Imagine, in the aftermath of 9/11, a task force is created with a sizeable budget for catching terrorists before they strike, and sending them to jail. Inside the FBI, talented people are diverted from other investigations, and as time goes by, other careers.
Of course, in the immediate aftermath of 9/11 the biggest question was, will this happen again, how, where and when? Their investigative arm takes the lead to make sure America is safe. But as months go by, oversight gets a little suspicious... with all this money, why have you arrested basically no one?
The experts explain, terrorism is exceptionally rare, you wouldn't expect a lot of arrests, and that helps for a while. But it's a huge budget line item, and over time politicians upset about child pornography complain about funding for TOR bypasses, and other subdivisions complain about the prohibitive cost of investigating and dismantling next-generation drug cartels like The Silk Road. As it becomes clearer the focus of US counter-terrorism will be overseas, the budget in the FBI is at risk unless they can show at least some results. They arrest the people they can, maybe wrap investigations a little earlier than they'd like, hoping they can get people to flip instead of discovering the higher-ups through less revealing means. Some leaders slip through the cracks, maybe. Maybe not, and people constantly worry about it.
Of course, now that they've demonstrated the capacity for convictions, the appetite is hard to suppress. Of course, the Director understands this is worth investing in, even with poor numbers. It was always going to be low volume, and priorities are set in the White House, for the most part. And most of the Congressional oversight understands this too. But to compete with other major priorities, they spend a little bit of time catching the easiest people, to show progress and get money for the real investigations. The ones that, ideally, no one ever hears about, because the terrorism never happens.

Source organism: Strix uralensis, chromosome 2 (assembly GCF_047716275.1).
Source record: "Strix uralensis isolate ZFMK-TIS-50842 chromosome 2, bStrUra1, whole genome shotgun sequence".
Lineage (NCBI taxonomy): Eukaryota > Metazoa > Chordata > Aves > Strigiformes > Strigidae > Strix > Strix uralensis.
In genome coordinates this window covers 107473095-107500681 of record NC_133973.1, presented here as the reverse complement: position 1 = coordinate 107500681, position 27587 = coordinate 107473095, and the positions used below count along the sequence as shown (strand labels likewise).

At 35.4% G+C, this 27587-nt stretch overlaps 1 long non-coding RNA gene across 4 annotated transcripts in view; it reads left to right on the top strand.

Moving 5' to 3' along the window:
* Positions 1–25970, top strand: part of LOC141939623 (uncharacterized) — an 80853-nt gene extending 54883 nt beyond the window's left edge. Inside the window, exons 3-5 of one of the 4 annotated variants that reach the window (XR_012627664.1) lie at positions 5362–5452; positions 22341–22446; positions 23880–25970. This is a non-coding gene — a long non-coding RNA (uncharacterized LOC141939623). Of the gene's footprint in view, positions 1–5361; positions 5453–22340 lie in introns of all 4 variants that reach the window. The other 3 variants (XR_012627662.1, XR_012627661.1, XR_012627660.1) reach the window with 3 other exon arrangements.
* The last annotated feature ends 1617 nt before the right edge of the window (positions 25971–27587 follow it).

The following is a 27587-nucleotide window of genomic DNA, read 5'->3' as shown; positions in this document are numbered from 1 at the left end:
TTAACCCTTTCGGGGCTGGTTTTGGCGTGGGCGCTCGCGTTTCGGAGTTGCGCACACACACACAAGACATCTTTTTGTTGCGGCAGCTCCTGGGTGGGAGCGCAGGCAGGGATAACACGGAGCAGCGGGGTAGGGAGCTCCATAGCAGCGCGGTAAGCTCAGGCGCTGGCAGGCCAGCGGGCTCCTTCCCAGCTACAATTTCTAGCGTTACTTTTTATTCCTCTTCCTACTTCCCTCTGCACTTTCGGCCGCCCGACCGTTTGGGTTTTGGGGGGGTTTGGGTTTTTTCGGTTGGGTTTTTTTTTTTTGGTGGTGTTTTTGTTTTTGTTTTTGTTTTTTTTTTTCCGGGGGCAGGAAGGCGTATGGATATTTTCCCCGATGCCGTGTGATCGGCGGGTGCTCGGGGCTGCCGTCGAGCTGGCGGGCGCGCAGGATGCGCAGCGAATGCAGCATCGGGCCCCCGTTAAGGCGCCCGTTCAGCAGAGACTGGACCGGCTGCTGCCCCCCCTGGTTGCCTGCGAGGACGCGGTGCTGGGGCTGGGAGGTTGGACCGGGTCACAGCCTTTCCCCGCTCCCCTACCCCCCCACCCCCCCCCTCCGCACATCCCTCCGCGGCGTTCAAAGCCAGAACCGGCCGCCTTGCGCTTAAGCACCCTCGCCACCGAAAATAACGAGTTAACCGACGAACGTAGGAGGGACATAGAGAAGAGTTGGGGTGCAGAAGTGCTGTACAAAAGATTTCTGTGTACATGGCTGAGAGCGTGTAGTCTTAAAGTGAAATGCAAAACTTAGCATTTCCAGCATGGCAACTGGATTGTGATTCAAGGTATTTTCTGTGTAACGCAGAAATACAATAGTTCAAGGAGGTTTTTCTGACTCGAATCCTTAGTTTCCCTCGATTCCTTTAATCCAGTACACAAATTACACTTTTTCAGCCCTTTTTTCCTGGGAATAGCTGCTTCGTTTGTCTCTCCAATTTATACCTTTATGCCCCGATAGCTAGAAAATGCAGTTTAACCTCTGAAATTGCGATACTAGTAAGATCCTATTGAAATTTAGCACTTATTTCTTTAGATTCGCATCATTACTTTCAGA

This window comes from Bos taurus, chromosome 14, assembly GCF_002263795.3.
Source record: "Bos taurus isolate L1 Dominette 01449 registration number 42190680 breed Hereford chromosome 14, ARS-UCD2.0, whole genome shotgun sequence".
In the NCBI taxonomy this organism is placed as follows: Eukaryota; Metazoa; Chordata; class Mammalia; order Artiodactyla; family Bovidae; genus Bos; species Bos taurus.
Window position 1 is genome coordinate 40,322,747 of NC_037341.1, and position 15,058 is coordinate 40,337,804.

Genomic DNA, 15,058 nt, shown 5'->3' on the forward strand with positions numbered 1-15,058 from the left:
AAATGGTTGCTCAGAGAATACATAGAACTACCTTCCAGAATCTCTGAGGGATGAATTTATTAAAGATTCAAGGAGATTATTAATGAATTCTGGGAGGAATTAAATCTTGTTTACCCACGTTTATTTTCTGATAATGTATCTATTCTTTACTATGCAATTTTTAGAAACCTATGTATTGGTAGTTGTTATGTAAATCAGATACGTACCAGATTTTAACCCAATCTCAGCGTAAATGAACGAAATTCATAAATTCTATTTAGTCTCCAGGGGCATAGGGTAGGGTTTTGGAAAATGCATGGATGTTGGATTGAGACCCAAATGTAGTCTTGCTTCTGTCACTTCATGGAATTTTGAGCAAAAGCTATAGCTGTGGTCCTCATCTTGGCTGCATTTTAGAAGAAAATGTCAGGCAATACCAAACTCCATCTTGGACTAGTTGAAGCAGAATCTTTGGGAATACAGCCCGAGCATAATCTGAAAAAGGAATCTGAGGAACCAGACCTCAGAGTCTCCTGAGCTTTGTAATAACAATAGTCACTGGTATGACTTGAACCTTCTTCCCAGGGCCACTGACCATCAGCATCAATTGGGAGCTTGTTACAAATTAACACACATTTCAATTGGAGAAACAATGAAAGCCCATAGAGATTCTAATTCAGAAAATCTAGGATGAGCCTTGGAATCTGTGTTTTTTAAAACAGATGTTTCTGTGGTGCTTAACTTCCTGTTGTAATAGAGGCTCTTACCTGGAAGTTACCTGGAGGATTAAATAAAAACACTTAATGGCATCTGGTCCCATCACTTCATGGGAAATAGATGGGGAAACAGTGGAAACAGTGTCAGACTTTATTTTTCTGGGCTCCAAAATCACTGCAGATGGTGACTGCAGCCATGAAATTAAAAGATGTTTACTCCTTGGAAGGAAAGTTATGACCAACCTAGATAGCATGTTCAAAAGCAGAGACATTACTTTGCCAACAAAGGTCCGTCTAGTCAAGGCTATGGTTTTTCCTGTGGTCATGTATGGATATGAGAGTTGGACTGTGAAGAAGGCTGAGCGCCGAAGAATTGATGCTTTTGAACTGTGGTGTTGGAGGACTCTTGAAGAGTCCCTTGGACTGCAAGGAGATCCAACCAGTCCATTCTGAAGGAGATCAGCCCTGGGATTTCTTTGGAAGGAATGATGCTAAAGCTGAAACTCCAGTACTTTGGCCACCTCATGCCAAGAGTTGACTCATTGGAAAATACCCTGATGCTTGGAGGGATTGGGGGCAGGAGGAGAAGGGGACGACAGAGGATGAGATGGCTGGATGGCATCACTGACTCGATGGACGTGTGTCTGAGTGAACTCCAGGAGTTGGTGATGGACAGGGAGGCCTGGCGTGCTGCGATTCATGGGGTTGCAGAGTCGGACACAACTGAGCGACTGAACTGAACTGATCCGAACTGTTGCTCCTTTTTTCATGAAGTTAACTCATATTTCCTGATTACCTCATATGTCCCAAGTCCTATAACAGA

The most cost-efficient way to boost numbers is something they might stumble into gradually. A loser online making some dumb statement about wanting to blow something up, taken literally by some agents calling the bluff, until they can send an FBI agent in costume to give them a brick of Play-Doh at a local mall, then scoop them up for attempted terrorism.
It's nonsense, but it helps the department. And over time, they notice oversight rarely digs into composite statistics. Nobody asks questions about capacity and actual risk assessments of potential terror threats – so over time, as priorities shift, it becomes a larger and larger portion of activities. It becomes clear something is wrong – but to fix it requires a higher budget, to follow more tips, which they can only get with numbers indicating it's a bigger problem. So they scoop up more and more essentially harmless losers.
It turns out a former federal prosecutor places the loser-play-doh story at about 85% of modern terrorism arrests. Prosecutors seem willing, if not eager, to shirk their actual duty to spend time protecting the public, violate normal expectations about priorities, engage in tactics that even many lawyers may describe as entrapment, anything so long as a court doesn't throw out the case. The allegation that this process also has an unconstitutional viewpoint bias (as described in the Rolling Stones piece) is almost the smallest problem, and one that's much easier to fix (and may have been fixed already, my understanding is that this stopped ). The systemic problem, of incentives and budgeting and specialization leading to career success matching threat modeling – that's a nightmare to fix, and by far the biggest waste I see in modern federal law enforcement.